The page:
Councilmember Don Guzman’s opening remarks at the Aug. 20 Council meeting.
This month we celebrate the 50th anniversary of our country’s most important political speeches of the century, which was delivered before a quarter of a million Americans on the steps of the Lincoln Memorial at our nation’s capital.
Dr. Martin Luther King Jr.’s “I have a Dream” speech changed the path of civil rights in America and brought to generation of Americans new hope and a sense of responsibility to make our country greater.
On August 28th, Dr. Martin Luther King Jr. said, “1963 is not an end, but a beginning,” he called for our nation to make freedom mean equality, justice and opportunities for all and not just for some. He shared his dream that one day children may “live in a nation where they will not be judged by the color of their skin but by the content of their character.”
Dr. King uplifted our nation with a great sense of hope – that race, gender and age should not diminish equal opportunities. He believed that each person has a responsibility to do their part to bring about change.
Just fifty years have passed since his famous speech changed the course of history in America. Children today are growing up with an African American president, more women are in professions today that were once thought to be reserved for men only, and minorities are rightfully receiving education, housing and work opportunities that were denied them and their parents.
Once thought impossible – these things are happening more and more.
“Dr. King said that in the future, there will be born a new generation with new privileges and new responsibility. I hope that they will remember that they did not achieve these new privileges and new opportunities without somebody suffering for it and sacrificing for it.”
Those thoughts are important to us because it says to my generation and future generations that past generations were keenly aware of what they were sacrificing and that they do and did not have an expectation that the next generation would care about stewardship.
Martin Luther King’s dream is our reality and responsibility.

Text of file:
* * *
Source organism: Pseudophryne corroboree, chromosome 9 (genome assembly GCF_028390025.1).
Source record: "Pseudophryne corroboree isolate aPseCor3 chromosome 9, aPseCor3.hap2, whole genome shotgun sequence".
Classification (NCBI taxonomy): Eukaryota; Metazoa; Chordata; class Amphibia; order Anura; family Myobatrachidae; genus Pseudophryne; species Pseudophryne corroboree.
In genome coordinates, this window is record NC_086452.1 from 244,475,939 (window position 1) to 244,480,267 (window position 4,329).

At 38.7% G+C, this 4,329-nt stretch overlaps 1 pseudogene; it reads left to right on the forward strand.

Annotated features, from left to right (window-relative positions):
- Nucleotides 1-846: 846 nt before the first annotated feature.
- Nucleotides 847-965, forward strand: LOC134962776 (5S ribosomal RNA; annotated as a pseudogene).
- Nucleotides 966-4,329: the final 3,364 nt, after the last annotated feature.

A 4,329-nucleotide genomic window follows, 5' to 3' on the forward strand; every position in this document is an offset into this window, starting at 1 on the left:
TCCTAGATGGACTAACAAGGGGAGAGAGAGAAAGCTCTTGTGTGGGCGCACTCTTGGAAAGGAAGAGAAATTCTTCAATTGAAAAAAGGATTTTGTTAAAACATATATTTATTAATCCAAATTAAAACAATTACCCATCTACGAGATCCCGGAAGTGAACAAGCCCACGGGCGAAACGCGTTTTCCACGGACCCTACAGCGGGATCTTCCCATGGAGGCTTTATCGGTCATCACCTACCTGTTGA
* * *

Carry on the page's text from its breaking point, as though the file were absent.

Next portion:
Dr. Martin Luther King Jr.’s primary legacy will be as the remover of burdens and the healer of scars. All of our lives are enhanced by not having to carry the burden of being an oppressor, being someone filled with hate. Being a person for whom the ceiling has been lifted so that talent and merit is the primary driver of an individual’s life outcome.
We consider that an extraordinary gift to all individuals, no matter your background, ethnicity or class.
The most important thing Dr. King tried to make people understand is that the most things can be figured out, if we just do unto others as you’d have them do unto you.
What’s significant to me today, 50 years later, is that the speech is equally inspiring. We still draw not just inspiration, but it provokes us to think about what role we play in creating a community that has the kinds of harmony and commitment to justice that he describes.
The speech reminds us and reinforces the reasons why we are serving on this Council: to make a significant and substantive change in the lives of people less fortunate in our community.
We still have a ways to go to fulfill Dr. King’s dream. And as parents, citizens, and community leaders we must continue to do our part – today and in the years ahead. Our children will lead their own families and communities one day and they will learn from us.
Dr. Martin Luther King Jr. called upon our nation’s people to help fulfill a vision of freedom and equality.
We are doing it. One generation at a time.
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